Monday, April 8, 2013


Read I Samuel 7 and II Corinthians 2

Then Samuel took a stone and set it up between Mizpah and Shen and called its name Ebenezar for he said, “Thus far the Lord has delivered us.” I Samuel 7:12
 For I wrote to you out of much affliction and anguish of heart and with many tears. II Corinthians 2:4

Finally the Israelites came to a point of deep repentance. Verse 2 of Chapter 7 of I Samuel says, “A long time had passed, some twenty years, and all the house of Israel lamented after the Lord.” They longed for the Lord so much that they put away all their false gods. Then they fasted, confessed their sins and worshiped the Lord. The Philistines saw the gathering of the people and decided to attack. The people panicked. But the Lord miraculously delivered them.  Samuel set up a memorial stone for the people to look at so as to remember the Lord’s wonderful act of deliverance. He called the stone Ebenezer which is a combination of two Hebrew words: help; and stone, unchanging and immovable.

Emotionally I have not been doing very well since I was terminated from my job at the beginning of January. I’ve had a knot of fear in my stomach . About a month ago I was hired to a better job. It was the only job I had applied for. But instead of decreasing, my anxiety level plateaued at panic.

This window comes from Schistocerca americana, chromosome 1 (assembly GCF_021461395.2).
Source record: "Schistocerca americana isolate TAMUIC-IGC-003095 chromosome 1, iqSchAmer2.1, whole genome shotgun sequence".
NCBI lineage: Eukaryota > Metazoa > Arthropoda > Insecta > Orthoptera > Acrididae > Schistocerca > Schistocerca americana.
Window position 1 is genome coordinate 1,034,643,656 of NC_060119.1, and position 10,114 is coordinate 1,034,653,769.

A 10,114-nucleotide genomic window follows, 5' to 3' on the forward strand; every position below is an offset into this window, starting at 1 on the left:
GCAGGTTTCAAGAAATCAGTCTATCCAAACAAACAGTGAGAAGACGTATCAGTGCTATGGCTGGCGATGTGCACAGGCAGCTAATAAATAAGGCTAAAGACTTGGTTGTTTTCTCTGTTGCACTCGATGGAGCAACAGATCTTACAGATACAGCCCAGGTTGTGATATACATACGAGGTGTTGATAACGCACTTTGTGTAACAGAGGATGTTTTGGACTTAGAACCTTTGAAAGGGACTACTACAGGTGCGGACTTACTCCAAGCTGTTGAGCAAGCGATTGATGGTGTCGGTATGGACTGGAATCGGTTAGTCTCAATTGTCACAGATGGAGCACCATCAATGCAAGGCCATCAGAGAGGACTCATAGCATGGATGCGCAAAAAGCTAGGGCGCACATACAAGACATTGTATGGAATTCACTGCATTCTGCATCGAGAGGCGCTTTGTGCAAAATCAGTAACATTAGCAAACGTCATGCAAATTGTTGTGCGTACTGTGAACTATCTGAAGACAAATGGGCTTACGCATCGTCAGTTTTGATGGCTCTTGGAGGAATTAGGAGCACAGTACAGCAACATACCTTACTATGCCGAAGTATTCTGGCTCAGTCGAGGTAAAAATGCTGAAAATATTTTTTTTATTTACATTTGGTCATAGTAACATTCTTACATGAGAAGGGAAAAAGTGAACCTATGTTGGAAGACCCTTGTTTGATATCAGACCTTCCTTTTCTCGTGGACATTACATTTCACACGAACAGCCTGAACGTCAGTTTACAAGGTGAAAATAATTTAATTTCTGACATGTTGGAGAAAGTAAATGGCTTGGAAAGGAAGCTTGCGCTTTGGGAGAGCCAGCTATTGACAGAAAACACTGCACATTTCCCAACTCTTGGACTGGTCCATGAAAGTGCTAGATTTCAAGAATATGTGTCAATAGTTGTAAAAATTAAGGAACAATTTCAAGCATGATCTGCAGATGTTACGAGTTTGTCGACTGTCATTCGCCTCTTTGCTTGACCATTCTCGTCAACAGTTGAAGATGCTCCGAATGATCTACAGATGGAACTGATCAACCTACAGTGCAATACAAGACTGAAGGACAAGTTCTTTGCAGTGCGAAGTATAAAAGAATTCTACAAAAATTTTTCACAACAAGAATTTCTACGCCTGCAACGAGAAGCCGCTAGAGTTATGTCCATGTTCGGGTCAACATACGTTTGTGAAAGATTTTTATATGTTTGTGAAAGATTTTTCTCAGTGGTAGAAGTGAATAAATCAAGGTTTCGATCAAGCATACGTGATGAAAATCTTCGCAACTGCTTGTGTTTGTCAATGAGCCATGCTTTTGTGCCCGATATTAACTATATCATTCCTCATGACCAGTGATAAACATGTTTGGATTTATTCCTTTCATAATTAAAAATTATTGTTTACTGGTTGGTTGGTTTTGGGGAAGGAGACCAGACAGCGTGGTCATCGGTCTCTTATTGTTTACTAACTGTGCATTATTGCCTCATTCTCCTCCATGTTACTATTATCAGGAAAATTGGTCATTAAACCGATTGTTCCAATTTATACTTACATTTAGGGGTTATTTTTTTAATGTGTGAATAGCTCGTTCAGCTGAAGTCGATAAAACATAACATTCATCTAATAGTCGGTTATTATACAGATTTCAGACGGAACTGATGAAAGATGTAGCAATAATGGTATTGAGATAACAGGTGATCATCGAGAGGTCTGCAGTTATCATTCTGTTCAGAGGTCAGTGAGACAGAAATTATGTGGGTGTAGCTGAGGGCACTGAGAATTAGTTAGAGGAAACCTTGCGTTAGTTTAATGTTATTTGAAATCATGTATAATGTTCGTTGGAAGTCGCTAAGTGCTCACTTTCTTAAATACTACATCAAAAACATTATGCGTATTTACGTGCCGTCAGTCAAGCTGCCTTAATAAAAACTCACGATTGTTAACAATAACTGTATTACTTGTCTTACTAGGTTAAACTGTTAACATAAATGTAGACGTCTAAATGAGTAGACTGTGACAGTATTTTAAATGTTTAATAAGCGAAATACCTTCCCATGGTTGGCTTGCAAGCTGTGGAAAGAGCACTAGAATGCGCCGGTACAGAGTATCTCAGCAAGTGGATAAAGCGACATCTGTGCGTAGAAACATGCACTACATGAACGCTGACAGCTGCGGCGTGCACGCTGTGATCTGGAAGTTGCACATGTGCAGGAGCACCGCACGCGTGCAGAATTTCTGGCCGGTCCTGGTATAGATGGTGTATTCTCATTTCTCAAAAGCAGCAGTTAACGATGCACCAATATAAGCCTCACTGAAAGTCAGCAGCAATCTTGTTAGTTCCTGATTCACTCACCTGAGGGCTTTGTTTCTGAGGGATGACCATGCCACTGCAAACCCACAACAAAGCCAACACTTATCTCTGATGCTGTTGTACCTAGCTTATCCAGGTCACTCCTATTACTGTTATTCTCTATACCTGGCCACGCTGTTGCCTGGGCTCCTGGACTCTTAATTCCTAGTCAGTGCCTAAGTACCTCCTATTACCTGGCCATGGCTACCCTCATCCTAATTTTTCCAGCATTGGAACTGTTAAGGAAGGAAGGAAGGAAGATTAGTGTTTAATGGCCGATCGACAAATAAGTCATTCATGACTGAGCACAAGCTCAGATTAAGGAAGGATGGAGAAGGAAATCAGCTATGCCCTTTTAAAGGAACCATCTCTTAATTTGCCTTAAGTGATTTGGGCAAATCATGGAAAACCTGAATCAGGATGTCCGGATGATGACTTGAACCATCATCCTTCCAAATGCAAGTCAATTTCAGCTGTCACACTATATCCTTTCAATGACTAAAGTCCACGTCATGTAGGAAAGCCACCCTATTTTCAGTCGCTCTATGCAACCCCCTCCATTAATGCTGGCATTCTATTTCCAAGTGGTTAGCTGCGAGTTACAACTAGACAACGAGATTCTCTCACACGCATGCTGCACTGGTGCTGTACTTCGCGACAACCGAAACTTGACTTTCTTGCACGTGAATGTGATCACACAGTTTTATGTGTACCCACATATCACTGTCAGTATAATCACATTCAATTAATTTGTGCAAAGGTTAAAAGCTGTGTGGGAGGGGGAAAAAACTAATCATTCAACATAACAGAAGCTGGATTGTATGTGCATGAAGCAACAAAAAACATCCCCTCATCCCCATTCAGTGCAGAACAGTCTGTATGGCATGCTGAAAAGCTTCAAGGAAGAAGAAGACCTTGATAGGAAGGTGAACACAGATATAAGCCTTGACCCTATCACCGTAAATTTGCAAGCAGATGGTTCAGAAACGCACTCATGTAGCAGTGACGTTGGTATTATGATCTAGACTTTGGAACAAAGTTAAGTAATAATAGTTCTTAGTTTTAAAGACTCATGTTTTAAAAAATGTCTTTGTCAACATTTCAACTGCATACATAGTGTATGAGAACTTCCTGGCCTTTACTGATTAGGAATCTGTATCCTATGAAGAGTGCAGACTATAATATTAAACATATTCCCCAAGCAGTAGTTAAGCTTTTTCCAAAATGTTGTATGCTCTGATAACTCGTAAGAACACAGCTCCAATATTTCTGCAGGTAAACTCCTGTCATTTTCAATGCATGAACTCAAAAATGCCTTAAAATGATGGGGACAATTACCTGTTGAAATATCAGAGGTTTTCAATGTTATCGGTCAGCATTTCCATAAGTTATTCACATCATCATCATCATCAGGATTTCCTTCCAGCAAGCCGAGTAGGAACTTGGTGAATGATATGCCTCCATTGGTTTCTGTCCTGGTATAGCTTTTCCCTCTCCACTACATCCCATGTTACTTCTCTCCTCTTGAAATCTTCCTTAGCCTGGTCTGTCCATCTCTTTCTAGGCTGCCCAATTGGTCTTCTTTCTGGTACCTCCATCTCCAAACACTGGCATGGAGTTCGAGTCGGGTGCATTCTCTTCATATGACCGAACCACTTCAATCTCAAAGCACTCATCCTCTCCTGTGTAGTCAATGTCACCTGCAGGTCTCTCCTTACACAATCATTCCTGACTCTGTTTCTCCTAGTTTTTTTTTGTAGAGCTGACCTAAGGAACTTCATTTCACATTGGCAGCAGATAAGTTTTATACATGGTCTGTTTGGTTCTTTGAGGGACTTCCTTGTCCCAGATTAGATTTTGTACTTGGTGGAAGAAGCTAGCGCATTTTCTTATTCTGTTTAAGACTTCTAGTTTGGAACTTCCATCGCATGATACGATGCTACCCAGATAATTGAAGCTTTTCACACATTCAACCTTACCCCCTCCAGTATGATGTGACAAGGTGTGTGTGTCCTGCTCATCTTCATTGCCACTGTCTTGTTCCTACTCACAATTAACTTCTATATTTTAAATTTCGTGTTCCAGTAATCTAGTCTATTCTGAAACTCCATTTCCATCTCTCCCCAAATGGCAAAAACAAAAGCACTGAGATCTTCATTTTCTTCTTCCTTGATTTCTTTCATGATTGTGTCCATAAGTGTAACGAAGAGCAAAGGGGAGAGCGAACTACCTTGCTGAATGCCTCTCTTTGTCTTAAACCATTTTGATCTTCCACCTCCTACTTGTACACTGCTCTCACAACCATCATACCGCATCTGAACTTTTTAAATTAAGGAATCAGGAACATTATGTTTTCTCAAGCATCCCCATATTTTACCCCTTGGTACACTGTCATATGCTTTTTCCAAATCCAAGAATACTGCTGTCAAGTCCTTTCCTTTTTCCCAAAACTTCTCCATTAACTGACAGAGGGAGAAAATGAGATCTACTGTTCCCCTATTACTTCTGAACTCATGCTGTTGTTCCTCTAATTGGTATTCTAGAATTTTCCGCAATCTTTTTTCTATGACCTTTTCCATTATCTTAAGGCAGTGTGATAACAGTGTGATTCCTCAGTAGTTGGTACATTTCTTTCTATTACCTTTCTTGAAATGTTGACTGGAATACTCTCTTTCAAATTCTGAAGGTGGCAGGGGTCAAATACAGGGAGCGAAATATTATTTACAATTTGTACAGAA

Do my emotions indicate a certain lack of trust in the Lord on my part? I think so. Others have told me so.
Do I have reason to trust that the Lord will take care of me, and my family? I have more than a half century of good reasons.  So what is my problem?

I can’t give you a good answer, except to say, I am learning to trust the Lord through my feelings of panic. I had a psychology teacher say, “You are your emotions.” From my present situation I know he is wrong, for my emotions do not now define me.

Who but the Lord Jesus ever had such an intensity of emotions that he would sweat drops of blood? Were His emotions because He doubted His Father while praying in the Garden of Gethsemane? Of course not. Paul and Silas were singing while in the dungeon at Philippi. Why wasn’t Paul singing when he heard the Corinthian church was splitting away from him and from his teaching?

James writes that our trials produce steadfastness. They also show us the purposes of the Lord which are mercy and compassion. My feeling of panic are the greatest part of the trial I am now going through. The writer of Hebrews has that most enigmatic verse, “For it was fitting that He, for Whom and by Whom all things exist, in bringing many sons to glory, should make the Founder of their salvation perfect through suffering.

This past week, my panic has been lessening. I know it will eventually come to an end. When that happens, like Samuel, I will find a stone. I will keep that stone on my desk at work. (unless I get fired, of course, then I’ll bring it home.) Each time I look at that stone I will remember my time of panic, and the Lord’s kind deliverance from it.  

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